Review by Choice Review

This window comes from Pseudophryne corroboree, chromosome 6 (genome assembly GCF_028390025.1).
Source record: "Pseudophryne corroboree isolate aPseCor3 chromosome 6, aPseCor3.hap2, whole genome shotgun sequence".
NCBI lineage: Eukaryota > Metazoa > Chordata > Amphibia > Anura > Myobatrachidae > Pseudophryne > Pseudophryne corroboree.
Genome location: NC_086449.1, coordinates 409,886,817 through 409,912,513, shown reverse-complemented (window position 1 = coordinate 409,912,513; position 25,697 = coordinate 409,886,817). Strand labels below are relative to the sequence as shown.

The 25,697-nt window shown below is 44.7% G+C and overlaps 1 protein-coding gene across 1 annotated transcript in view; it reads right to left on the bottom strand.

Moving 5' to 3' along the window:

Rudalevige (Dickenson College) has written a very detailed, powerfully argued analysis of the evolution of presidential and congressional powers in the modern era. In contrast to assertions that presidential powers have been eroded at the hands of an overly intrusive Congress, the author convincingly demonstrates that quite the opposite is the case. That is, ambitious presidents have successfully breached constitutional boundaries and thus altered the balance of powers in their favor. This analysis is most devastating in the volume's critique of Congress for having failed time and again to defend its own constitutional powers. Although the title suggests that the book focuses on the post-Watergate period, there is detailed coverage of the constitutional origins of executive power as well as the evolution of presidential powers over time. What emerges is broad coverage of the topic, which nevertheless nicely sustains an argument from beginning to end. Rudalevige has an engaging writing style and a keen sense of how to integrate his findings with timely debates about such topics as the war on terror and the president's exercise of war powers abroad. ^BSumming Up: Highly recommended. Upper-division undergraduates and above. M. J. Rozell George Mason University
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